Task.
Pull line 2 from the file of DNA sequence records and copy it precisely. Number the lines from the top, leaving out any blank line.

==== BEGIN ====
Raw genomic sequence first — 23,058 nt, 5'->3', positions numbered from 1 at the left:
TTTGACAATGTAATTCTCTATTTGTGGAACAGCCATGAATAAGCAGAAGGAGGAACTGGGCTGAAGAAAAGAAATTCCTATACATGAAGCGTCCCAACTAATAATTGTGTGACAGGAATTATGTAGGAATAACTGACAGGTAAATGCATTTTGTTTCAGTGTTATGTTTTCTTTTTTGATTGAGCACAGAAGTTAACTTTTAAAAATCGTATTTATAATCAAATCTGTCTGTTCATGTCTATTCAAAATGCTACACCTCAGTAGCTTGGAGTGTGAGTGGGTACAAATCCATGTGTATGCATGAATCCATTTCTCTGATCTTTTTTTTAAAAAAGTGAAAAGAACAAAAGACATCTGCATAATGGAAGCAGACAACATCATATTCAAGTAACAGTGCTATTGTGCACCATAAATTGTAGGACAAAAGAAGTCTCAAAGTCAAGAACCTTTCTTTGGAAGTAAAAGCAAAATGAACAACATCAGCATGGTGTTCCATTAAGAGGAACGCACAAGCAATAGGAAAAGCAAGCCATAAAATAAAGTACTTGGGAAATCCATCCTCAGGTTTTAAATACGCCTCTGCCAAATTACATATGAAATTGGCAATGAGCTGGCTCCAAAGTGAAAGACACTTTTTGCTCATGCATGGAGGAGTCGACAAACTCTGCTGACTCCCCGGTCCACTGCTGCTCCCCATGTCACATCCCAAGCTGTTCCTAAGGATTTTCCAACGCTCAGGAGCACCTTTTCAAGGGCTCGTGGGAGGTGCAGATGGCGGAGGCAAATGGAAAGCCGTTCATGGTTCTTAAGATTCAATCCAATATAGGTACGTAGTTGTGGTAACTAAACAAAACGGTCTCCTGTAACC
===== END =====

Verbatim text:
TTTGACAATGTAATTCTCTATTTGTGGAACAGCCATGAATAAGCAGAAGGAGGAACTGGGCTGAAGAAAAGAAATTCCTATACATGAAGCGTCCCAACTAATAATTGTGTGACAGGAATTATGTAGGAATAACTGACAGGTAAATGCATTTTGTTTCAGTGTTATGTTTTCTTTTTTGATTGAGCACAGAAGTTAACTTTTAAAAATCGTATTTATAATCAAATCTGTCTGTTCATGTCTATTCAAAATGCTACACCTCAGTAGCTTGGAGTGTGAGTGGGTACAAATCCATGTGTATGCATGAATCCATTTCTCTGATCTTTTTTTTAAAAAAGTGAAAAGAACAAAAGACATCTGCATAATGGAAGCAGACAACATCATATTCAAGTAACAGTGCTATTGTGCACCATAAATTGTAGGACAAAAGAAGTCTCAAAGTCAAGAACCTTTCTTTGGAAGTAAAAGCAAAATGAACAACATCAGCATGGTGTTCCATTAAGAGGAACGCACAAGCAATAGGAAAAGCAAGCCATAAAATAAAGTACTTGGGAAATCCATCCTCAGGTTTTAAATACGCCTCTGCCAAATTACATATGAAATTGGCAATGAGCTGGCTCCAAAGTGAAAGACACTTTTTGCTCATGCATGGAGGAGTCGACAAACTCTGCTGACTCCCCGGTCCACTGCTGCTCCCCATGTCACATCCCAAGCTGTTCCTAAGGATTTTCCAACGCTCAGGAGCACCTTTTCAAGGGCTCGTGGGAGGTGCAGATGGCGGAGGCAAATGGAAAGCCGTTCATGGTTCTTAAGATTCAATCCAATATAGGTACGTAGTTGTGGTAACTAAACAAAACGGTCTCCTGTAACC